One thing we love is the rekenrek. There are many tools that can be used at home and in classrooms to reinforce number sense and subitizing skills, and the rekenrek is one of our favorites. This “arithmetic rack” features two rows of 10 beads, with each row broken into two sets of five, usually in red and white colors. It is a simple tool that can be quite powerful. To encourage teachers and other adults to use them, it’s important to not only go over ways to use a rekenrek (links below), but also we thought we would make sure everyone has opportunities to have them, whatever the budget. So let’s make some DIY rekenreks!
Small DIY Rekenrek Ideas for Home and Classrooms
Here are two common, easy-to-use and cheap ways to create your own rekenreks. They are great for home use, or maybe you want a budget-friendly way to make ones for an entire classroom of kids.
- Acquire (a) colored heavy or card-stock paper, (b) black pipe cleaners, and (c) red and white beads. Punch holes at each end of the heavy paper and pull the pipe cleaners through, and then string the beads, 5 reds and 5 whites together. You may want to start with just a single row for younger children, concentrating on different ways of working with 10 beads. When children are ready, begin to use two rows of beads. Make sure you create rows that are wide enough to leave a large space between the beads on the left and the beds remaining on the right, apart from the set to be counted. Another tip: draw a smiley face to direct children where to look to find the set of beads to be counted (see photo examples below).
- Here is a variation of the same DIY rekenreks we found some teachers making. Teachers or craftsy people often have use for these plastic mesh canvas sheets. So make a rekenrek out of one! You might find them more durable and easier to manage than card-stock paper with holes in them.
Rekenrek Attendance Activity for School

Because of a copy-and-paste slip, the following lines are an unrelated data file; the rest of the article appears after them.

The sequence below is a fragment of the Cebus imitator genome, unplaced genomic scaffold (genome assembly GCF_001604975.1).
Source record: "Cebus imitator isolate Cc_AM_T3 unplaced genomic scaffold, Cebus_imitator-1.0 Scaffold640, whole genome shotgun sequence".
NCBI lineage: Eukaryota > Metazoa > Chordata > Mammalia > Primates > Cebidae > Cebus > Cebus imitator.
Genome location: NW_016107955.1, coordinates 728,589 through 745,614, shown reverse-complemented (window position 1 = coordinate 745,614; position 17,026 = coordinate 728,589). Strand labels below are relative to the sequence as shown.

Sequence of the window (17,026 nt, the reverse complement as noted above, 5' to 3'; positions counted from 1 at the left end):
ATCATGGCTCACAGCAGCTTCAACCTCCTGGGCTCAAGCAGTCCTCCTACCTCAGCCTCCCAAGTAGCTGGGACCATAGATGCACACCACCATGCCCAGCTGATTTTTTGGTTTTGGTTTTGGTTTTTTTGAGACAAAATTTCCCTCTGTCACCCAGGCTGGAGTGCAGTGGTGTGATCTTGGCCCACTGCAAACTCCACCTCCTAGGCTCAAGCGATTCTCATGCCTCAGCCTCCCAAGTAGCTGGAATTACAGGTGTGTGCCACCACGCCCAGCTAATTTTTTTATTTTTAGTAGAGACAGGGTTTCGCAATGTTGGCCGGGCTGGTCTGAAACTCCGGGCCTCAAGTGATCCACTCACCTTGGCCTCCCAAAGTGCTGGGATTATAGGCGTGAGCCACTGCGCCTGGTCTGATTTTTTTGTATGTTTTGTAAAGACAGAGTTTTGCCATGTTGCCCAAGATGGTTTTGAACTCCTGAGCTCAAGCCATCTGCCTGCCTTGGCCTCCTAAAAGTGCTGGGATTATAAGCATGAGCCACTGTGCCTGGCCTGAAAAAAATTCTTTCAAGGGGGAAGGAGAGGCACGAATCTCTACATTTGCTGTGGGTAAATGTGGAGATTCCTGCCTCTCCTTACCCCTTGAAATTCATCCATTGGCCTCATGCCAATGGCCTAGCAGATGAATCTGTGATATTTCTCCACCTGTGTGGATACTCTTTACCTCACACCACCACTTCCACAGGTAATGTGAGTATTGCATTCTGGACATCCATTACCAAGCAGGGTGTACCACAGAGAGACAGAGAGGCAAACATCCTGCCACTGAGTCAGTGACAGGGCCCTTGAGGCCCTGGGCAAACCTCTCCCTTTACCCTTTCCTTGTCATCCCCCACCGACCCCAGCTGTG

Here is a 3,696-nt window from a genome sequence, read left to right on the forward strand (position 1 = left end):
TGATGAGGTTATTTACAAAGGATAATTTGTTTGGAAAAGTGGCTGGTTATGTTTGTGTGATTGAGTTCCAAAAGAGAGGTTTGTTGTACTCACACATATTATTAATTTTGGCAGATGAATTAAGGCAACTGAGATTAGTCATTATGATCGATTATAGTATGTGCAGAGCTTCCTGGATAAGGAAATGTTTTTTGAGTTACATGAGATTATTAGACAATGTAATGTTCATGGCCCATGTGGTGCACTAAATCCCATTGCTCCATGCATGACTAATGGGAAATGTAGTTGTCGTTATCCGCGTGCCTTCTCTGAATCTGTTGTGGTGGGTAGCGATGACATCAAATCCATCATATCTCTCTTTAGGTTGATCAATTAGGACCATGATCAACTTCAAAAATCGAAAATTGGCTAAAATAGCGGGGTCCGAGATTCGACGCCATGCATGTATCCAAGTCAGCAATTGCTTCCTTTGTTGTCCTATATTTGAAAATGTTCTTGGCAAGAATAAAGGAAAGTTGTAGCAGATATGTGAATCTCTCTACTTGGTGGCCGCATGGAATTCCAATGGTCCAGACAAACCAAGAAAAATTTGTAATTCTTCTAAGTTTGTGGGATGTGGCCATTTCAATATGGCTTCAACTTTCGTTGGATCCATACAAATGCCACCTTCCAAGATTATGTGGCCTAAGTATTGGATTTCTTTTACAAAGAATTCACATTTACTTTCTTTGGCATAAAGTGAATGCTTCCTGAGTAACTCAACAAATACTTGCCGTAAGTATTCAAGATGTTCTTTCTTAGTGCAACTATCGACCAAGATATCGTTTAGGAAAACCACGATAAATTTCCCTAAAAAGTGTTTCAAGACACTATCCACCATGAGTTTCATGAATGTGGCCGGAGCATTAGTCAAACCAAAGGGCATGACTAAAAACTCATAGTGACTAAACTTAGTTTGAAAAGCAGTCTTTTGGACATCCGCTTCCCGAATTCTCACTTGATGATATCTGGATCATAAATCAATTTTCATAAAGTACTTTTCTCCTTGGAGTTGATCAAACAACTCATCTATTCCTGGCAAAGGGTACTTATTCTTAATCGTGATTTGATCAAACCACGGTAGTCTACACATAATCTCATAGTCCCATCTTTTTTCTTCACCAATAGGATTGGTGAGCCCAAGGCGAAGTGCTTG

Smaller, individual rekenreks are great for children to be hands-on, but you may want something larger for demonstrating to the entire class. Use common materials and these guidelines to create a rekenrek chart with the same mathematical structure as the ones with beads. For more detailed instructions, click the download button below.
- Purchase a) a large poster board, b) library pockets, and c) popsicle sticks or something else to represent the children. Create rows of ten using 5 red and 5 white pockets. Depending on your class size you may want to use two, three, or four rows. Be sure that there are more pockets than children so that there’s room for grouping and rearranging quantities.
- Here is a variation of the same DIY rekenrek chart, only using a laminated board and velcro. Something like this might better survive the rigors of classroom life, and switching out laminated representations of the children means that they can be seasonal or can represent the children in different and unique ways.
Use the rekenrek chart to collect attendance data. Using this tool daily (see a demonstration here) provides repeated opportunities for children to build number relationships. The rekenrek helps them see small quantities inside larger numbers and learn about the 5- and 10-structure of our number system.
Another idea to try with the rekenrek chart is classroom voting. See an example of a class using the rekenrek chart to organize votes to determine which book to read at story time (below). If you want to purchase rekenreks like shown in the images, check out Math Rack.
Rekenrek Chart for Voting in the Classroom
Looking for new rekenrek activity ideas? Try voting with a rekenrek chart. In this video, we see a rekenrek chart used to solve a dilemma common to early childhood classrooms: choosing between two favorite books at story time.
How to Use a Rekenrek
New to using rekenreks? Its deceivingly simple design — two rows of ten beads, five red and five white — leaves some wondering how to use it. Here is a detailed video demonstrating how to use one with children.